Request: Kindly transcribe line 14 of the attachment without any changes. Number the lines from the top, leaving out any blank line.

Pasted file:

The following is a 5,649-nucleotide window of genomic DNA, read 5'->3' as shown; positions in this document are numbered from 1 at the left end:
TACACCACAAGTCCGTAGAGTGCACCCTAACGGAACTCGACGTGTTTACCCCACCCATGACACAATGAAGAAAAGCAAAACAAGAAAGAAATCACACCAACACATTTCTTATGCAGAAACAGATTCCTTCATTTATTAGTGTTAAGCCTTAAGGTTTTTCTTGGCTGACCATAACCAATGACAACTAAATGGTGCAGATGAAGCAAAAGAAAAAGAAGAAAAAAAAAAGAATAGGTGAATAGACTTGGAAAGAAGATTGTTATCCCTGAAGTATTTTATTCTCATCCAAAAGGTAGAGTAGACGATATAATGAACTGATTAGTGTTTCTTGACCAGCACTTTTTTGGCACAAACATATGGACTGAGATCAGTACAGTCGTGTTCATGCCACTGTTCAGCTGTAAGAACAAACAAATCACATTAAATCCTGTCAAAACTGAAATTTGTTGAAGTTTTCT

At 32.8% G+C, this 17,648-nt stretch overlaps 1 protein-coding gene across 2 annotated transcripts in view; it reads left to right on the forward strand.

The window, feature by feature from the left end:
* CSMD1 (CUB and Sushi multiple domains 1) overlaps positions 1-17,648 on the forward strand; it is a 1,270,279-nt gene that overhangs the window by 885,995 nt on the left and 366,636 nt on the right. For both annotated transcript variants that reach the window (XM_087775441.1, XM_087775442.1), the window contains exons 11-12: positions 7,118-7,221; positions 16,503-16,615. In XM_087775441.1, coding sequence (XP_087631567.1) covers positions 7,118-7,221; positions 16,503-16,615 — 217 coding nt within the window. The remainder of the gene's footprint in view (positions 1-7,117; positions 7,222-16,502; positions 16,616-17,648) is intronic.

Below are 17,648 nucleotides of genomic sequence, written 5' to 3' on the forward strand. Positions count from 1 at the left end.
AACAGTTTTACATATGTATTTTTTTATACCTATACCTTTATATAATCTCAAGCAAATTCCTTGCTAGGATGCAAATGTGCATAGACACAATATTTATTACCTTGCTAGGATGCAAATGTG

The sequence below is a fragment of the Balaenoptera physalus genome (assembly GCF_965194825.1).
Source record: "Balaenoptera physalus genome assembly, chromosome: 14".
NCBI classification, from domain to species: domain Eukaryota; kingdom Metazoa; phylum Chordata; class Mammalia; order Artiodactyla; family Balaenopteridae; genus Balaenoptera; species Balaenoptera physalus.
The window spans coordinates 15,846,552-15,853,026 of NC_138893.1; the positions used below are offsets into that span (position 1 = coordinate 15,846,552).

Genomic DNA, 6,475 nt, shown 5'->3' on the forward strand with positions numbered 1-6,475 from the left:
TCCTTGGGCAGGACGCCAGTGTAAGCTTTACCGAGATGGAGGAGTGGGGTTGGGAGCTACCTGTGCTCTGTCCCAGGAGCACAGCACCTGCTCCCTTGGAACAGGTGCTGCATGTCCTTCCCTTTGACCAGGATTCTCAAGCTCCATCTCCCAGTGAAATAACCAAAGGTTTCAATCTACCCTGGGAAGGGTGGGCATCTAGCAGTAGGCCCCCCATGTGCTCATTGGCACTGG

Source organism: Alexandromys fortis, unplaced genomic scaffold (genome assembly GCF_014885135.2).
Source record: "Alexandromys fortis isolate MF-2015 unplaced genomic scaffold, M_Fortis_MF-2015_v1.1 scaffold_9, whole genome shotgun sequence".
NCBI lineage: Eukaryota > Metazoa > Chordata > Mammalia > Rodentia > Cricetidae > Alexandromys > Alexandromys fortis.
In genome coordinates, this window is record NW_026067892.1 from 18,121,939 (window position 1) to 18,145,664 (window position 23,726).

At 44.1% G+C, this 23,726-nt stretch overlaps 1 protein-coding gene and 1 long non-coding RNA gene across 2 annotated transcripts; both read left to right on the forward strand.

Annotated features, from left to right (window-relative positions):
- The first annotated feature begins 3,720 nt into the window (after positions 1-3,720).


Source organism: Alexandromys fortis, unplaced genomic scaffold (genome assembly GCF_014885135.2).